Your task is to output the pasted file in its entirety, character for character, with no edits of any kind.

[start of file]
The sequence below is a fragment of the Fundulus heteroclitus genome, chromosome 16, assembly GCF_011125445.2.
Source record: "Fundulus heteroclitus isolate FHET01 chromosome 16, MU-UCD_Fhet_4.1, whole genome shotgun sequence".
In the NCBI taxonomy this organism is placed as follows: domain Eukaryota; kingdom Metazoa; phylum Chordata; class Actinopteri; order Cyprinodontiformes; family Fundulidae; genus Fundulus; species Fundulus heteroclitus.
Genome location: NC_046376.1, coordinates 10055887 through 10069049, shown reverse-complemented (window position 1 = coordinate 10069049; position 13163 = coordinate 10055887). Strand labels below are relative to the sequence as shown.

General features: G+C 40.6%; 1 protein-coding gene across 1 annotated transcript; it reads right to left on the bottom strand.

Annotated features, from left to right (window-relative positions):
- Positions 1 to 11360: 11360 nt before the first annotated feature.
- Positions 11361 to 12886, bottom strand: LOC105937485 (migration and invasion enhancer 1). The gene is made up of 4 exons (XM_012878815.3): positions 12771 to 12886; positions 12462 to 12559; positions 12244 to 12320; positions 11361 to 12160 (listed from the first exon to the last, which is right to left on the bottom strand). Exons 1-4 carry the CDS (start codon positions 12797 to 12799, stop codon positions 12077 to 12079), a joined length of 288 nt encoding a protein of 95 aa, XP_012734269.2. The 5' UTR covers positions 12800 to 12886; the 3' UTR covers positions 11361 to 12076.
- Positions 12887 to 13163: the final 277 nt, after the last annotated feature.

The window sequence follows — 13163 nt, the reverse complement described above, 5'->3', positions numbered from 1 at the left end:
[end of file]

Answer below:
The sequence below is a fragment of the Fundulus heteroclitus genome, chromosome 16, assembly GCF_011125445.2.
Source record: "Fundulus heteroclitus isolate FHET01 chromosome 16, MU-UCD_Fhet_4.1, whole genome shotgun sequence".
In the NCBI taxonomy this organism is placed as follows: domain Eukaryota; kingdom Metazoa; phylum Chordata; class Actinopteri; order Cyprinodontiformes; family Fundulidae; genus Fundulus; species Fundulus heteroclitus.
Genome location: NC_046376.1, coordinates 10055887 through 10069049, shown reverse-complemented (window position 1 = coordinate 10069049; position 13163 = coordinate 10055887). Strand labels below are relative to the sequence as shown.

General features: G+C 40.6%; 1 protein-coding gene across 1 annotated transcript; it reads right to left on the bottom strand.

Annotated features, from left to right (window-relative positions):
- Positions 1 to 11360: 11360 nt before the first annotated feature.
- Positions 11361 to 12886, bottom strand: LOC105937485 (migration and invasion enhancer 1). The gene is made up of 4 exons (XM_012878815.3): positions 12771 to 12886; positions 12462 to 12559; positions 12244 to 12320; positions 11361 to 12160 (listed from the first exon to the last, which is right to left on the bottom strand). Exons 1-4 carry the CDS (start codon positions 12797 to 12799, stop codon positions 12077 to 12079), a joined length of 288 nt encoding a protein of 95 aa, XP_012734269.2. The 5' UTR covers positions 12800 to 12886; the 3' UTR covers positions 11361 to 12076.
- Positions 12887 to 13163: the final 277 nt, after the last annotated feature.

The window sequence follows — 13163 nt, the reverse complement described above, 5'->3', positions numbered from 1 at the left end: